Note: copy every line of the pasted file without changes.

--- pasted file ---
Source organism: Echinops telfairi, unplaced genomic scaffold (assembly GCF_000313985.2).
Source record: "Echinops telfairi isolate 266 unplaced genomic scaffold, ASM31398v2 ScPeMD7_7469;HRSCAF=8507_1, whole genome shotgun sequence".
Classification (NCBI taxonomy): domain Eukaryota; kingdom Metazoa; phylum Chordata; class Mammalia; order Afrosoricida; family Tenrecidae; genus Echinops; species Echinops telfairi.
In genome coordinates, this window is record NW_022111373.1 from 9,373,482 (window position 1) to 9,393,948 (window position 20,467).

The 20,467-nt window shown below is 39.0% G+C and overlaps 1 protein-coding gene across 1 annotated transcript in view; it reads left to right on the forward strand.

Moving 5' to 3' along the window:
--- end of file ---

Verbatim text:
Source organism: Echinops telfairi, unplaced genomic scaffold (assembly GCF_000313985.2).
Source record: "Echinops telfairi isolate 266 unplaced genomic scaffold, ASM31398v2 ScPeMD7_7469;HRSCAF=8507_1, whole genome shotgun sequence".
Classification (NCBI taxonomy): domain Eukaryota; kingdom Metazoa; phylum Chordata; class Mammalia; order Afrosoricida; family Tenrecidae; genus Echinops; species Echinops telfairi.
In genome coordinates, this window is record NW_022111373.1 from 9,373,482 (window position 1) to 9,393,948 (window position 20,467).

The 20,467-nt window shown below is 39.0% G+C and overlaps 1 protein-coding gene across 1 annotated transcript in view; it reads left to right on the forward strand.

Moving 5' to 3' along the window: